Open letter by noyb on the EU-US data transfer deal
It warned the Commission against looking to buy 'another couple of years' by agreeing to an arrangement that undermined the judgments of CJEU
The data privacy activist group, 'none of your business' (noyb) has recently published an open letter on the planned European Union-United States (EU-US) data transfer deal.
The letter was addressed to the EU Commissioner for Justice, the US Secretary of Commerce, the EDPB Chair, the Chairman of the European Parliament's Committee on Civil Liberties, Justice and Home Affairs, and the Justice Advisor at the Permanent Representation of France to the EU.
The letter followed the announcement of an agreement in principle for a new Trans-Atlantic Data Privacy Framework (TADPF), which noyb claimed largely 'repeated' the previous EU-US Privacy Shield that was invalidated by the Court of Justice of the European Union (CJEU) in the landmark Schrems II decision.
The note made several observations, raising criticisms of the TADPF position expressed to date. However, it acknowledged that the text remained to be negotiated.
- The TADPF would rely on US executive orders, which would be 'structurally insufficient' to satisfy the CJEU's requirements and may not allow data subjects to enforce limitations in court.
- Replacing the current Presidential Policy Directive 28 on Signals Intelligence Activities with an executive order referencing the 'necessity and proportionality' of national security interests, was no substitute for amending the law and a substantive change in approach to the proportionality of US surveillance practices.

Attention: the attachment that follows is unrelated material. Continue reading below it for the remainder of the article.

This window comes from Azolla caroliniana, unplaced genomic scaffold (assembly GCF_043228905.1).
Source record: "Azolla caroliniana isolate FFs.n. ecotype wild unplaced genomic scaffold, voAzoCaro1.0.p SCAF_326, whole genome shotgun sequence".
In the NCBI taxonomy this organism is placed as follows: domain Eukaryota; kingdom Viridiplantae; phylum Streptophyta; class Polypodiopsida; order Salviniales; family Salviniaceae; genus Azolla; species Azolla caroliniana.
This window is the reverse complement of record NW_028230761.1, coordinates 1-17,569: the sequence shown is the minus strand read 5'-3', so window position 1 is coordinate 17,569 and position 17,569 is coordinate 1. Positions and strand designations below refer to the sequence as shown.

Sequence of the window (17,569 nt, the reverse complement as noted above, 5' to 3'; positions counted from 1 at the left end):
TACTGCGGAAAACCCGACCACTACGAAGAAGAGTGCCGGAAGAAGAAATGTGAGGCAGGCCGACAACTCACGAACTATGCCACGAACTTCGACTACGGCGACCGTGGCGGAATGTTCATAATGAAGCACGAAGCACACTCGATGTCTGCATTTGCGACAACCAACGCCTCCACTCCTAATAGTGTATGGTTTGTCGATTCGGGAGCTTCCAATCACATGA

- The proposals for a new Data Protection Court constitute the creation of an executive 'body' (with limited independence) to deal with potential violations of the US laws and executive orders. Noyb did not consider that the approach satisfied the requirement for an effective and independent means of judicial redress for EU data subjects.
- The lack of updates to the previous Privacy Shield principles was problematic on the assertion that they referred to old laws, did not reflect current elements of the GDPR (eg: processing to be necessary and reliant on a legal basis, right of access), and more generally, were not 'essentially equivalent to the GDPR.'
- The negotiators should look to protect the rights to privacy and data protection, irrespective of geographical location and citizenship, in contrast to the approach currently taken by the likes of FISA 702 and US executive orders (which refer to the US/non-US persons).
In the letter, noyb stated that it was prepared to challenge any final adequacy decision that it considered failed to provide the required legal certainty.